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Texas Eastern was one of the major competitors in the post-war industry. The company's origins were ...
Texas Eastern was one of the major competitors in the post-war industry. The company's origins were unique. Early in 1947, a group of entrepreneurs led by Herman and George R. Brown, founders of the Brown & Root construction firm, purchased the Big Inch and Little Big Inch pipelines from the U.S. government, which had built them to transport crude oil and petroleum product vital to the war effort. By converting these pipelines to the transportation of natural gas, the founders of Texas Eastern got in on the ground floor of a dynamic industry.
With full access to company files, Christopher J. Castaneda and Joseph A. Pratt follow the company from its creation in 1947 to its purchase by Panhandle Eastern Corporation in 1989. During this period, Texas Eastern's strategy focused on expansion of its natural gas system and diversification into other related industries including liquefied natural gas sales, North Sea oil and gas production, and Houston real estate.
In the 1970s and 1980s, the company faced a series of
challenges from the energy crisis, the deregulation of natural gas, and the hostile takeover movement in the energy industries. By the late 1980s, the process of diversification had come full circle, as the company sold off subsidiaries and refocused on the transmission of natural gas as a part of Panhandle Eastern's vast system.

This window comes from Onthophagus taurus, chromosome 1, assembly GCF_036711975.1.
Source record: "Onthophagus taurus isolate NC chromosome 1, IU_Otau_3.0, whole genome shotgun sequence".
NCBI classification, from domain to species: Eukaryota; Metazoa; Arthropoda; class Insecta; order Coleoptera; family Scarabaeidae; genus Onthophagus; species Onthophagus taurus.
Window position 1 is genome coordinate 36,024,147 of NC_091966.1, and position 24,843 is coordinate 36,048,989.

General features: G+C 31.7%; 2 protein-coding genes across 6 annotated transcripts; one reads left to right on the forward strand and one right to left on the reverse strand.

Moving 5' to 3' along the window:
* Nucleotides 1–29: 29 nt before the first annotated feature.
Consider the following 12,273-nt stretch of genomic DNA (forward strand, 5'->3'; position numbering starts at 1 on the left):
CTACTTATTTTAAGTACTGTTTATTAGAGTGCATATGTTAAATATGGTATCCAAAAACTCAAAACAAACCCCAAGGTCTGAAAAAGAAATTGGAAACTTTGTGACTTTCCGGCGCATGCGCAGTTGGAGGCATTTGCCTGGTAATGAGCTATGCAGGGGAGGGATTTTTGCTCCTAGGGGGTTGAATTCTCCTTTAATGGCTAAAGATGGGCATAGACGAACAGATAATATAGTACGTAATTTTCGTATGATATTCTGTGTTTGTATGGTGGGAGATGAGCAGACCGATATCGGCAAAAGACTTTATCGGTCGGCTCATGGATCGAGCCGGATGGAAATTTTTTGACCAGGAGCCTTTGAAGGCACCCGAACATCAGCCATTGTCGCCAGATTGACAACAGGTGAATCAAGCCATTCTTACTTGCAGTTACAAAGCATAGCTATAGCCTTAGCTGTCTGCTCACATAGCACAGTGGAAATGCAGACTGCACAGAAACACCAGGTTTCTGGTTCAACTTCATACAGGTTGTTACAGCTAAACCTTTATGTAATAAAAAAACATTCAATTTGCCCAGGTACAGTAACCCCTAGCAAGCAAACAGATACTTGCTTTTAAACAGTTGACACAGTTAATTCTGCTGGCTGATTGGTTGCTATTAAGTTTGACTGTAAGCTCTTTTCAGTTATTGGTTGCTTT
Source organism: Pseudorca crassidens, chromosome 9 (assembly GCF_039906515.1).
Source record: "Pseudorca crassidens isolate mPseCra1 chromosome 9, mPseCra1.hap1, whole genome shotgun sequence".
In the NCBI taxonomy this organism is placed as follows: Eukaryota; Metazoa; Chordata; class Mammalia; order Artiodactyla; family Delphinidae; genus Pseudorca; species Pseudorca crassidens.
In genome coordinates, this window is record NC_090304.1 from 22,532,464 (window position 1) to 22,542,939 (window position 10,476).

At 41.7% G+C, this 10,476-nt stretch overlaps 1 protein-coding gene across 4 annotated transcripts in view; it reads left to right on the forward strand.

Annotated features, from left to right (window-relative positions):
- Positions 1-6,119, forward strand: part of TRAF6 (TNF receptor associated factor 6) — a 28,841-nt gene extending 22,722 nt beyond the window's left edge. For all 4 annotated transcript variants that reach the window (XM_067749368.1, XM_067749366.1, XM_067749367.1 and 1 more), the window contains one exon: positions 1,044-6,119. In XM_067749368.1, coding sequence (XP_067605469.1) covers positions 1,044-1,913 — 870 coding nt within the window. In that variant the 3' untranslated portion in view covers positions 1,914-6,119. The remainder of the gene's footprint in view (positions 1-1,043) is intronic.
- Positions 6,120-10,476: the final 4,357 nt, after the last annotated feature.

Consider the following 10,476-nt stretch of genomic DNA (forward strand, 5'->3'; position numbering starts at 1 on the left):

|List of Illustrations|
|List of Maps|
|List of Tables and Charts|
|Pt. 1||The Entrepreneurial Era, 1941-54|
|1||The Inch Lines||13|
|2||The Winning Bid||33|
|3||Creation of a Gas Company||54|
|4||Race for Eastern Markets||76|
|Pt. 2||The Lure of Diversification, 1954-71|
|5||Constrained Expansion of the Gas System||101|
|7||From Texas to the North Sea||156|
|8||The Leap into Houston Real Estate||173|
|Pt. 3||The Limits to Strategy, 1971-89|
|9||Responses to Gas Shortages||191|
|11||Refocusing on the Core||244|
|Epilogue: Acquisition Endured||256|
Posted March 6, 2001
This book takes you from the birth of Texas Eastern Corp. to the company's purchase by Panhandle Eastern Corp., giving a complete history of the various diversification ventures along the way. The book provides a unique history not only of Texas Eastern Corp., but of the financial and political difficulties gas transmission companies faced while constructing their interstate pipelines and securing sources of gas. As competing companies were racing to reach the northeastern markets first, the reader gets a brief history of other gas transmission companies such as Columbia, Tennessee, Algonquin, and others. Anyone who has an interest in gas transmission would enjoy this rare history of a company whose core business was natural gas transmission.Was this review helpful? Yes NoThank you for your feedback. Report this reviewThank you, this review has been flagged.